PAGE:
“I have to vote for a complete idiot”
Chryssanthos Lazarides, Mr Samaras’ chief adviser, “We wanted elections soon because after June there would be a Bolshevik government.”
June 4, 2012
Greek right a hostage to its own failures
On June 17, Stathis Potamitis, managing partner at an Athens law firm, plans to break a promise he has kept since his participation in a 1970s clandestine student group that opposed Greece’s military dictatorship. He will vote for the right.
For Mr Potamitis, the choice – if unpleasant – is clear. He blames the centre-right New Democracy – one of the two parties to govern Greece since the junta fell in 1974 – for the corruption and mismanagement that precipitated Greece’s economic crisis. However, he fears that the alternative, the upstart Syriza (or Coalition of the Radical Left) would be worse.
“I’m now driven to the dreadful situation of having to vote for this man who is one of the causes of the problems we have right now,” he says, referring to Antonis Samaras, New Democracy’s leader. His friend, Niki Siropoulou, a marketing executive, is more succinct. “I have to vote for a complete idiot,” she says.
Frustration is simmering as voters consider their options before a pivotal contest that could determine whether the country shifts course after five years of economic crisis, and perhaps, its future in Europe.
For Mr Samaras, the election has presented a particular challenge: there is precious little time to re-fashion a new New Democracy, distinct from the sins of the past. So he is appealing instead to voters’ fears that a Syriza government would lead Greece back to the drachma and out of the EU.
In a televised speech last week, Mr Samaras warned that Syriza’s promise to rescind the country’s unpopular loan agreement with the EU and the International Monetary Fund would mean “absolute catastrophe for Greece”, including scarce food and medicine.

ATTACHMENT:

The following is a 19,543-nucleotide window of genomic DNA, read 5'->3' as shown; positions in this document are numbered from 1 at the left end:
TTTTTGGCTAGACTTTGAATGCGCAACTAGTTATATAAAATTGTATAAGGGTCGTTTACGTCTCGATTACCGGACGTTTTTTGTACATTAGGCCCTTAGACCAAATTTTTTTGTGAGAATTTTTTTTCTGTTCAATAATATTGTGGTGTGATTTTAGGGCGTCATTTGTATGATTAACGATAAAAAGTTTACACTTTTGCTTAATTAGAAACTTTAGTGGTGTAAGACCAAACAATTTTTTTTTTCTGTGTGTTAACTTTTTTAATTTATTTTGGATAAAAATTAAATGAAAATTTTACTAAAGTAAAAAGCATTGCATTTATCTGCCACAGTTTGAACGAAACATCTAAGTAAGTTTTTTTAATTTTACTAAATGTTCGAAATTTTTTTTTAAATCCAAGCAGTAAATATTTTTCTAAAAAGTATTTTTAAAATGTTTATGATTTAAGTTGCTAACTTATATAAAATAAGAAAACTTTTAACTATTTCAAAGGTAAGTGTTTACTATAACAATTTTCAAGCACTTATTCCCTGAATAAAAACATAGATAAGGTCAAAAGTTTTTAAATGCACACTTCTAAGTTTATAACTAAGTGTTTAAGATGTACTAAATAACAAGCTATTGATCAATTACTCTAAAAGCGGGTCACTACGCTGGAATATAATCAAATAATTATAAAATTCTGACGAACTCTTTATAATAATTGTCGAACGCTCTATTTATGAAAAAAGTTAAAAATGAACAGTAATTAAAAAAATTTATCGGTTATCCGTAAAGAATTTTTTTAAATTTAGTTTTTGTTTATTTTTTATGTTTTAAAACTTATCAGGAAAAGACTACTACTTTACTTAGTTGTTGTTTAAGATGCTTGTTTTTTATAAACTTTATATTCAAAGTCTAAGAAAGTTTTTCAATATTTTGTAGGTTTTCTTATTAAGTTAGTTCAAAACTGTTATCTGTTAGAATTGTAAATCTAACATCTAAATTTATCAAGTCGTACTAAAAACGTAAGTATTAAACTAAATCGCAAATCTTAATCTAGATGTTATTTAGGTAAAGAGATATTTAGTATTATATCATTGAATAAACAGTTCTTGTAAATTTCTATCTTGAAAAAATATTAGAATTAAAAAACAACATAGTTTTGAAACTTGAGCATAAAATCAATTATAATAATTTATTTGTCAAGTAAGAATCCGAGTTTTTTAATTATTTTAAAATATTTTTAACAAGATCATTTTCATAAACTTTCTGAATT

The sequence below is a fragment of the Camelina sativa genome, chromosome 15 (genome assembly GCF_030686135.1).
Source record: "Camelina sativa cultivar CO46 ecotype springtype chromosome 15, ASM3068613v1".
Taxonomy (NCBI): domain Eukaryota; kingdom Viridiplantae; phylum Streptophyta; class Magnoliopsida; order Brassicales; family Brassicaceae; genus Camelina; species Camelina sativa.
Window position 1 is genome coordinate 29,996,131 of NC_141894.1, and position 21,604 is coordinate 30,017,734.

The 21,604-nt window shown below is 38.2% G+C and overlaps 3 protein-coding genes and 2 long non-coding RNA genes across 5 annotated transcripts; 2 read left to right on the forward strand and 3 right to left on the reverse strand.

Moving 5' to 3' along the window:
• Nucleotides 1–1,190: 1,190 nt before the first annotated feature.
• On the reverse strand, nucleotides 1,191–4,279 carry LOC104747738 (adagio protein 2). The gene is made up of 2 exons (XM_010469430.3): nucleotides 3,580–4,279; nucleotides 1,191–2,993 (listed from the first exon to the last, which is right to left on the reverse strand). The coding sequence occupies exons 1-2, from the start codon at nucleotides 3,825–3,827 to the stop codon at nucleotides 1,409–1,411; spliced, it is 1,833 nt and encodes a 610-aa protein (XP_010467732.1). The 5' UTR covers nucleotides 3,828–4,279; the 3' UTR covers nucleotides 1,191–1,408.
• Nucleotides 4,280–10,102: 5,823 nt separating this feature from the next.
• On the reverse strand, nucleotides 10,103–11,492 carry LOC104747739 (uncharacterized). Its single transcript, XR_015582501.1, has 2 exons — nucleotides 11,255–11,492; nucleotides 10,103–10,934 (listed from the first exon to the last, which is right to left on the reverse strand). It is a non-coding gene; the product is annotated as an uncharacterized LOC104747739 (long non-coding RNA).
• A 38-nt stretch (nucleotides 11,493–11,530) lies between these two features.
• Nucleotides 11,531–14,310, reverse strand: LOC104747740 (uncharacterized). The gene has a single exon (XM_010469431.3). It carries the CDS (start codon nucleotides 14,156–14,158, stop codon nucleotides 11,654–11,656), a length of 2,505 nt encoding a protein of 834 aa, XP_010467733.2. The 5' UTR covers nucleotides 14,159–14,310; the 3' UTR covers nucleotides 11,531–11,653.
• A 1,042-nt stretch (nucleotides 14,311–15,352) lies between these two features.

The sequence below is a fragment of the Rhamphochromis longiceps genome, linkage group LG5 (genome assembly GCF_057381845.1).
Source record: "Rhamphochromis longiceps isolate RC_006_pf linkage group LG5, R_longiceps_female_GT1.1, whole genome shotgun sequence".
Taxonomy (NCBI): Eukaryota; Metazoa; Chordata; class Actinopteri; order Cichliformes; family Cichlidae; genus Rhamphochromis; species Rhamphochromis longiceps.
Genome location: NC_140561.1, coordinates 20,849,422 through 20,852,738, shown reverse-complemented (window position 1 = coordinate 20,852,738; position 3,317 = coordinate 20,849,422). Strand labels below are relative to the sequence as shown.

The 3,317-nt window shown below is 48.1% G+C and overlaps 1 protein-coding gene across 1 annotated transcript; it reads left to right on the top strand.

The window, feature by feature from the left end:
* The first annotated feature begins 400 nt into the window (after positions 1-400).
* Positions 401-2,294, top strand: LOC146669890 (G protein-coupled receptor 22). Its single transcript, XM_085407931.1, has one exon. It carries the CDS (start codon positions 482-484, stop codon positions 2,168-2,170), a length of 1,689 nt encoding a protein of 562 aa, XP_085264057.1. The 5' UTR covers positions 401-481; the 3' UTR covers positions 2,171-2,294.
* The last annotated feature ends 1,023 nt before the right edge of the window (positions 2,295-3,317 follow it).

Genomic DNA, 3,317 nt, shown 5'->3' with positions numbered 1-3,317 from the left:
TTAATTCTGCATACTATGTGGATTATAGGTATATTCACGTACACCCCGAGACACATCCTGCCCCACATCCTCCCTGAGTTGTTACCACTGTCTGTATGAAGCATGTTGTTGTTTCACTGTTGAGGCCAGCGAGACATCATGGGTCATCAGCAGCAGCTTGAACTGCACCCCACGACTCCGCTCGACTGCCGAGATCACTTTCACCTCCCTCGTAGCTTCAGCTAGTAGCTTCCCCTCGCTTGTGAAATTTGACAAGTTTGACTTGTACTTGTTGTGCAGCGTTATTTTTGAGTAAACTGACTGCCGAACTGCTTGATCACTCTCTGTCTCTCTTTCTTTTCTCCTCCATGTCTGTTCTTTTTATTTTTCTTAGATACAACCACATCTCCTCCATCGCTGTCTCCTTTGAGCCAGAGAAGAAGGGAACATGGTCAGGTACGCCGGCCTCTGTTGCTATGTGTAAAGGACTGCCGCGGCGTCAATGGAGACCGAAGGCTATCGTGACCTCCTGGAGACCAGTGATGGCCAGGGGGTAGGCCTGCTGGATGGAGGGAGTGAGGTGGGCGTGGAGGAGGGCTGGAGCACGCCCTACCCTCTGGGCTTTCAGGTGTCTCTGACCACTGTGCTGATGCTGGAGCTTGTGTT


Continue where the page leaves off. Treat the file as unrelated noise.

It is too soon to say whether the strategy will work – polls show New Democracy running a close race with Syriza – but it is hardly inspiring. “Terror-mongering will only get you so far,” Mr Potamitis complains.
Ilias Nikolakopoulos, a veteran Greek pollster, agrees. “New Democracy continues to be an old party, and this is the problem,” he says. “If they could change their image it would be very easy to have a big victory.”
In a troubling sign for Mr Samaras, the MRB research firm found last week that educated voters aged 45 to 55 were tilting toward Syriza. Such voters – with children, mortgages and other duties – would normally seem unlikely supporters of a self-described “radical” party.
Dimitris Mavros, head of MRB, speculates that the scale of Greece’s crisis has left many believing it is now too risky to stick with the status quo. “They have no room to go back and say, ‘Ok, let’s wait three or four years for Greece to re-set,’” Mr Mavros says.
Close allies view Mr Samaras’ predicament with a sense of tragedy. He opposed the austere terms of Greece’s first bailout, arguing it would strangle the economy, before eventually signing under pressure from EU leaders.
In so doing, he left an opening for Alexis Tsipras, the Syriza leader, to vault to a surprise second place in the May 6 election with a defiant promise to tear up the agreement. The rerun was set after none of the main parties could form a government.
Vassilis Mihaloliakos, the New Democracy mayor of Piraeus, the port city nestled beside Athens, dismisses last month’s election as an aberration. “I’m very sure in the next elections the Greek people will vote in a rational and not emotional way,” Mr Mihaloliakos says.
At the party’s headquarters in a sleek Athens office building, Chryssanthos Lazarides, Mr Samaras’ chief adviser, calls the May 6 contest “the last of the post-dictatorship era”.
He defends his boss’s decision to press for early elections, arguing that the rapidly deteriorating economy was benefiting Syriza by swelling the ranks of the unemployed.
“This is a pool of desperate people. They have lost everything – or think they have lost everything,” he says. “We wanted elections soon because after June there would be a Bolshevik government.”
In spite of last month’s disappointment, New Democracy believes it has some advantages. The field has been narrowed. With all parties – including some of Greece’s creditors – agreeing that the bailout agreement must at least be refashioned, they are touting Mr Samaras as the best man to achieve that while keeping Greece in the eurozone.
“Now the dilemma isn’t for or against the [bailout],” Mr Lazarides says. “It’s for or against Europe; for or against catastrophe.”
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